I share my writing knowledge, I share my love of children’s books and reading, I bring together lists of books to help others discover Australian authors and literature, I offer those same authors a space to write their own thoughts and promote their own books.

My blog is different, but it’s still here.

As writers turn to platforms like Substack and Medium or look for places to share their words, I return here, time and time again.

Yes, video content has taken over, yes, things are ever-changing, but I am lucky to receive hundreds and hundreds of visitors every day to this website, drawn by the deep well of words in my thousands of posts.

I’ve used different social media platforms to help spread the word about my blog over the years, but, as we all know, they come and go – while my words remain.


Secrets of blogging


Community is everything

As my focus has shifted from freelance writing to writing novels, from hands-on parenting of small children to being the rock lighthouse that older kids need, from a podcast for writers to a podcast that supports those encouraging young readers (and writers), I come back here to my home on the internet.

And to the people who are here with me.

From the beginning, I have been lucky enough to have had the support of an engaged and enthusiastic community of readers, who have cheered on the publication of my nine novels, as well as the two non-fiction books that have been launched on this blog.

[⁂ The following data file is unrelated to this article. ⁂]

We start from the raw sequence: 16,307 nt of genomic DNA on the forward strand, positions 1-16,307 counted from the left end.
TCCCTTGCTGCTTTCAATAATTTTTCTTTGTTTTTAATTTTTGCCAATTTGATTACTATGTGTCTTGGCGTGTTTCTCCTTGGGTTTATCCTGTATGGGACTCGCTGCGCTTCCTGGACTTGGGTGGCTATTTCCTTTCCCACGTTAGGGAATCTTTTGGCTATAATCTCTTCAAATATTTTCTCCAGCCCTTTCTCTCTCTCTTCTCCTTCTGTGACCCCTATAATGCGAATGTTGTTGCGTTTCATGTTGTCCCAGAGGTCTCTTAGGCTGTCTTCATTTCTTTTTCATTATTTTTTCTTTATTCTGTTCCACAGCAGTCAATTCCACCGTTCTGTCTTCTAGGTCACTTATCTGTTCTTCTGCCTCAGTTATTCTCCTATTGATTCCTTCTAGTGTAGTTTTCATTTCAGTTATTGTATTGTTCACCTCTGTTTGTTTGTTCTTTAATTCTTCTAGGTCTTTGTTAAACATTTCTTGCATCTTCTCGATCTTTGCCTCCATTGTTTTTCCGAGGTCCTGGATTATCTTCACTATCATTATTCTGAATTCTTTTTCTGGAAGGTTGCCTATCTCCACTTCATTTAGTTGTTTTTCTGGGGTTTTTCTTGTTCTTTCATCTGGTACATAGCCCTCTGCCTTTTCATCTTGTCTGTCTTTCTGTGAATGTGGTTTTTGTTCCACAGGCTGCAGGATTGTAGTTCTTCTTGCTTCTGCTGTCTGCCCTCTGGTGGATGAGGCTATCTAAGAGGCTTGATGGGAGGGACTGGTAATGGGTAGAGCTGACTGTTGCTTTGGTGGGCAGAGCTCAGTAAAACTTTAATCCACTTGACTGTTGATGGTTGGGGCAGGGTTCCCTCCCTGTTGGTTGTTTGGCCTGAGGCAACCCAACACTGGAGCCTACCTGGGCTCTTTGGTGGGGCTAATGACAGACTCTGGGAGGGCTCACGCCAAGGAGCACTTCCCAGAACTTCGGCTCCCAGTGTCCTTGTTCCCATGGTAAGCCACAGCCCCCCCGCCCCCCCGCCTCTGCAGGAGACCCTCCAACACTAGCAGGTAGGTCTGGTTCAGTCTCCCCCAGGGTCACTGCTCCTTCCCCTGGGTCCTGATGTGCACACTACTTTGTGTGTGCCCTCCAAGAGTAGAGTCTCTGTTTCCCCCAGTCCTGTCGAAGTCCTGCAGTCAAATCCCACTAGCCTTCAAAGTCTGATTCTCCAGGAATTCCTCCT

I thank each and every one of you, whether you’ve been here right from the start or you started reading today.

I’m not showing up every day in this space like I once did.

But I’m still showing up.



a l tait profileAre you new here? Welcome to my blog! I’m Allison Tait, aka A.L. Tait, and I’m the author of middle-grade series, The Mapmaker Chronicles, The Ateban Cipher, and the Maven & Reeve Mysteries. My latest novel THE FIRST SUMMER OF CALLIE McGEE is out now. You can find out more about me here, and more about my books here.

If you’re looking for book recommendations for young readers, join the Your Kid’s Next Read Facebook community, tune in to the Your Kid’s Next Read podcast and sign up for the Your Kid’s Next Read newsletter

Are you a writer? Find out more about my online writing courses here.

Subscribe to my newsletter for updates, insights and more amazing writing advice.

Or check out So You Want To Be A Writer (the book), where my co-author Valerie Khoo and I have distilled the best tips from hundreds of author and industry expert interviews. Find out more and buy it here.

There’s a lot, I know, but then, 14 years is a long time. 

How to guest post successfully: 6 tips for authors

How to guest post successfully: 6 tips for authors